About me

Born in Scotland I have lived in England, Iran, USA and Greece. The house and land was bought twelve years ago in fulfilment of the dream of living in France that my Francophile husband nurtured.  We had spent frequent holidays in France touring the more northerly parts and enjoying the food, scenery, architecture and of course gardens.  However, we felt that to retire in France and enjoy a more clement climate than we currently had in Aberdeen we would need to find somewhere south of the river Loire but not too south to make returning to visit the UK onerous.

The year 2000 saw us buying our house and setting it up to receive us and the family on holidays.  The garden was more a field and we were helped by my son to remove the fencing that had separated the previous owners’ goats, sheep and chickens.  We did inherit some lovely old trees and decided to plant more fruit trees that would survive and mature with the minimum of care until we took up permanent residence.

The move took place in 2006 and the love hate relation with the “garden” started.

There was so much to do in the house that there was little energy left for the hard tasks in the garden.  It was very much a slow process and a steep learning curve.  Expenditures have been kept to a minimum.  The majority of the plants have been cuttings and I try to gather seeds wherever I can.  The fruit trees have all been bought but we have tender hearts and cannot resist the little unloved shrub at a discount price and take it as a matter of honour to nurse it back to health.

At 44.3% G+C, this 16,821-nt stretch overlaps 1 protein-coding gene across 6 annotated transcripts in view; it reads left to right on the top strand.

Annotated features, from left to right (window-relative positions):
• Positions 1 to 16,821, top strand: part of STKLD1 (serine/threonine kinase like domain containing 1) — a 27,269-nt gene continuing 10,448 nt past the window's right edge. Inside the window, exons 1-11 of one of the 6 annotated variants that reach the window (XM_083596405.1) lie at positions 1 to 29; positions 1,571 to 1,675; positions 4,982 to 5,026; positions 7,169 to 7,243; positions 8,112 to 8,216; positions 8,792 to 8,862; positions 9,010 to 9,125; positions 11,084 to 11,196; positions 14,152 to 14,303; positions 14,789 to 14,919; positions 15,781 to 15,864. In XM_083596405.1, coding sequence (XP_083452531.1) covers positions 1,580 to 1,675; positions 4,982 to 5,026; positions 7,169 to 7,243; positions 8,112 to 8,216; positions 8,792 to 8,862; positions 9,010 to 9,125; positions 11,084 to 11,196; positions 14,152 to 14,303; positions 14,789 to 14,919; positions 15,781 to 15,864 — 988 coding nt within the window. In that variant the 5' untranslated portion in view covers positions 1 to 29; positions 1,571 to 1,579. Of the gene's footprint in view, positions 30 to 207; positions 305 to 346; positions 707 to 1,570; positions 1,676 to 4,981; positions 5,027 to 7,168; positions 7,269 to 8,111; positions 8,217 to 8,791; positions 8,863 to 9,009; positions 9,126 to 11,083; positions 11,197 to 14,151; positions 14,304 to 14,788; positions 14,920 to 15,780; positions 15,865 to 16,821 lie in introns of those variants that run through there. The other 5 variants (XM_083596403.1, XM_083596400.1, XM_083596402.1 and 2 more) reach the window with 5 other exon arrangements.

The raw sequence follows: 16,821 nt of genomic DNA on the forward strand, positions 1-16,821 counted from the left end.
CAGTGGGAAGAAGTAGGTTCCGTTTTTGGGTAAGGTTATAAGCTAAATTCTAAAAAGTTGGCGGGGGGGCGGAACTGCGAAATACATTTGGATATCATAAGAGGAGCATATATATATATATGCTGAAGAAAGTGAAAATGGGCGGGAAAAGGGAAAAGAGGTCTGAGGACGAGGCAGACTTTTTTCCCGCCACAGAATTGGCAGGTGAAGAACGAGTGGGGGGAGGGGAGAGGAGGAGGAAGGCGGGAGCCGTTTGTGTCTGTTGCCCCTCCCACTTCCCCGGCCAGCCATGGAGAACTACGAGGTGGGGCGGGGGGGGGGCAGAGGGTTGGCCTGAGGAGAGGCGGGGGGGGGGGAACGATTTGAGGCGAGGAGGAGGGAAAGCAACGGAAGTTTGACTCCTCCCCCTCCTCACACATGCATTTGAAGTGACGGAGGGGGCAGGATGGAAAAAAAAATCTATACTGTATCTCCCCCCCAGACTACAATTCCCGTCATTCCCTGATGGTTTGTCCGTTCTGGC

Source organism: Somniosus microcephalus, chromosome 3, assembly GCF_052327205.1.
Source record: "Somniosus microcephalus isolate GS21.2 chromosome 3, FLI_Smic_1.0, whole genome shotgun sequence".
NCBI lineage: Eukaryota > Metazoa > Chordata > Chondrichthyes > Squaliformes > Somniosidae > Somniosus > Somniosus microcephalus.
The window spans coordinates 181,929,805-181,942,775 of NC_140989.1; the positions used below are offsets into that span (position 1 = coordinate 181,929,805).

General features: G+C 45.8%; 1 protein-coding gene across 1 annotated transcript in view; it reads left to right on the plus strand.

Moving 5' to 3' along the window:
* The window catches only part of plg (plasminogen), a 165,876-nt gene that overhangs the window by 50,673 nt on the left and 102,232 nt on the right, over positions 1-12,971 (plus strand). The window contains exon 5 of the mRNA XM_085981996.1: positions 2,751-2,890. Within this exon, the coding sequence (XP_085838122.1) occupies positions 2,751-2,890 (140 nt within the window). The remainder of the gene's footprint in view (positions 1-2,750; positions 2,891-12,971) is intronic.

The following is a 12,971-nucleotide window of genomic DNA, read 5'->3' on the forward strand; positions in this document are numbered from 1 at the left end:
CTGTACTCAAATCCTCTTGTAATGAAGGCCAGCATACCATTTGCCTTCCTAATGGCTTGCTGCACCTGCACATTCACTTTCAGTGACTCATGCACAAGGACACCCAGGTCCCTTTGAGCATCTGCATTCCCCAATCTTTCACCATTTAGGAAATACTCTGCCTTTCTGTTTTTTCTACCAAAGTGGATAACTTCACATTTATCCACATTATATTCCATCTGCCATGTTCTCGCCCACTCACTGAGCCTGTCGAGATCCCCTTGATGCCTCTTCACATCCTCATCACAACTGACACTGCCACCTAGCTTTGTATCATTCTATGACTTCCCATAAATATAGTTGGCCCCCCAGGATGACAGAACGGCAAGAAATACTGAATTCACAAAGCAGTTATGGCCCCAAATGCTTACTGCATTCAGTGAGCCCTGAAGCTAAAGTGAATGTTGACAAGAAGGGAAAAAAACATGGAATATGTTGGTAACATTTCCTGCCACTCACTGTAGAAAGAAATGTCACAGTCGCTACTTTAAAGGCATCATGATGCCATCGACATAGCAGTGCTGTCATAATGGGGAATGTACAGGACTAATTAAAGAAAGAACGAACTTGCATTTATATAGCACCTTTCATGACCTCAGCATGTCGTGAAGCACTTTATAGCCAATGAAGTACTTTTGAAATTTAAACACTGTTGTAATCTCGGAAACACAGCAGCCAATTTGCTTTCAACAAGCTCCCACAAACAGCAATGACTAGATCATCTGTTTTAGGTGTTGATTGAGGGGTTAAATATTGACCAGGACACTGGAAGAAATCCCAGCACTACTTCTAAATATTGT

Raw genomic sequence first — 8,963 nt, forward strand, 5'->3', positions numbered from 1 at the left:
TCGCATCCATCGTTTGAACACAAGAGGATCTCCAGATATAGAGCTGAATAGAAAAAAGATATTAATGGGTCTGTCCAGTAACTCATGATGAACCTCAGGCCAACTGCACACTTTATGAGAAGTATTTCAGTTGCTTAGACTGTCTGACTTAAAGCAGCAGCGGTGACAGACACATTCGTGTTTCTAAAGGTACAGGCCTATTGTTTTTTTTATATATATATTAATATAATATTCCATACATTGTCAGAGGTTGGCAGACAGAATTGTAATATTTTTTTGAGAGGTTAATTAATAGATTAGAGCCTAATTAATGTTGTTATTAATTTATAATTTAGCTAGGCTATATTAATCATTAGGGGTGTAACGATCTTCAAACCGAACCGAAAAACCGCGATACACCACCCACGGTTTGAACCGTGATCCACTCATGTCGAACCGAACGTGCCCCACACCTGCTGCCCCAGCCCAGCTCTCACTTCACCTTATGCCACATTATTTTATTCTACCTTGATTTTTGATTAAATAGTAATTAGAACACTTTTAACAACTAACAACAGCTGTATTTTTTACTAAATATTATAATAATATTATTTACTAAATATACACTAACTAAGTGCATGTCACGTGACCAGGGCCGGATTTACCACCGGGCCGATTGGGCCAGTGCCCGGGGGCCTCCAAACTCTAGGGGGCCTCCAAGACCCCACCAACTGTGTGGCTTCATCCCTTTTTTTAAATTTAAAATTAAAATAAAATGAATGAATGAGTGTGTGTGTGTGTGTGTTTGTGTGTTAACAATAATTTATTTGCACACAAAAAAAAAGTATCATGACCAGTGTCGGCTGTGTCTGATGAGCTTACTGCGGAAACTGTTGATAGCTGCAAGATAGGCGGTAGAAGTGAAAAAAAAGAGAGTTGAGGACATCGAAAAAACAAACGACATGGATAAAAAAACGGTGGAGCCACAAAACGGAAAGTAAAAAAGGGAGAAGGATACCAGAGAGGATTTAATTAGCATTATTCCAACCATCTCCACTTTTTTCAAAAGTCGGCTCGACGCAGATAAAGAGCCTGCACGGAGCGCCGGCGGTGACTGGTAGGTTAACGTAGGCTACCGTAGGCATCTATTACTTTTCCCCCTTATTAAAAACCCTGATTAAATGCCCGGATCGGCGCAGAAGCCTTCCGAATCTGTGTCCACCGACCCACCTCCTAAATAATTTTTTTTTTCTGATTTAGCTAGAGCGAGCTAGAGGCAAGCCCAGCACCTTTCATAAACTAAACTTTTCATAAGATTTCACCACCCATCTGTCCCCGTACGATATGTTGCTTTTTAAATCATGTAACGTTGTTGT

This year I have launched my Blog hoping to reach out to other gardeners in other countries.  My aim is to make a garden for people to enjoy, providing shady and sunny spots with plants that enjoy living in this area with its limestone based subsoil and low rainfall in a warm summer.  Exchanging ideas and exploring mutual problems will enrich my experience trying to form my French garden.




48 thoughts on “About me

  1. Caught your query about the difference between making modifications to crops the “old” way and the newer Genetic Modifications made on the genetic level. Really there is not much difference. GM is faster and more certain to make a specific modification. The old method is more time and money consuming, and you are not sure you will produce something that will work as you want it to.

    Liked by 1 person

    1. I just get tired when the whole GM issue gets discussed with no specificity as to what the actual problem being discussed is. It is used as a “dirty” word and assumed as deleterious without examining any specific problems in a case by case basis. I feel people should stop and ask themselves what exactly it is about a specific GM that is concerning them. I would just like people who are against all GM to stop and ask themselves – why.
      I think your explanation is succinct and I thank you for taking the time to contact me.

      Liked by 1 person

  2. Thank you Eleenie but I’m much too shy to enter into anything like that. I do love the blogging and meeting new people that like similar things. I love to hear what you are up to and I enjoy following your blog and sharing your dogs. I love dogs but I became allergic when I was 13. We have a few friends we meet on our walks regularly, all cupboard love for a “Markie” but I could never keep one.


  3. mjolln1r

    Hi, thanks for dropping by my blog 🙂 I was put off gardening for life by working on Grandfather’s allotment as a child, but I suppose I still see things in nature. No autumn yet in France I would imagine and as someone who lived briefly in Spain I can say Norway makes even Scotland look positively tropical! You have some lovely pics here. Keep up the good work 🙂


  4. France and Italy are two spots we occasionally speak of whenever we ponder living somewhere other than the US.

    The language is a barrier in France (not in Italy as I speak, read, and write Italian).

    We’ll see . . .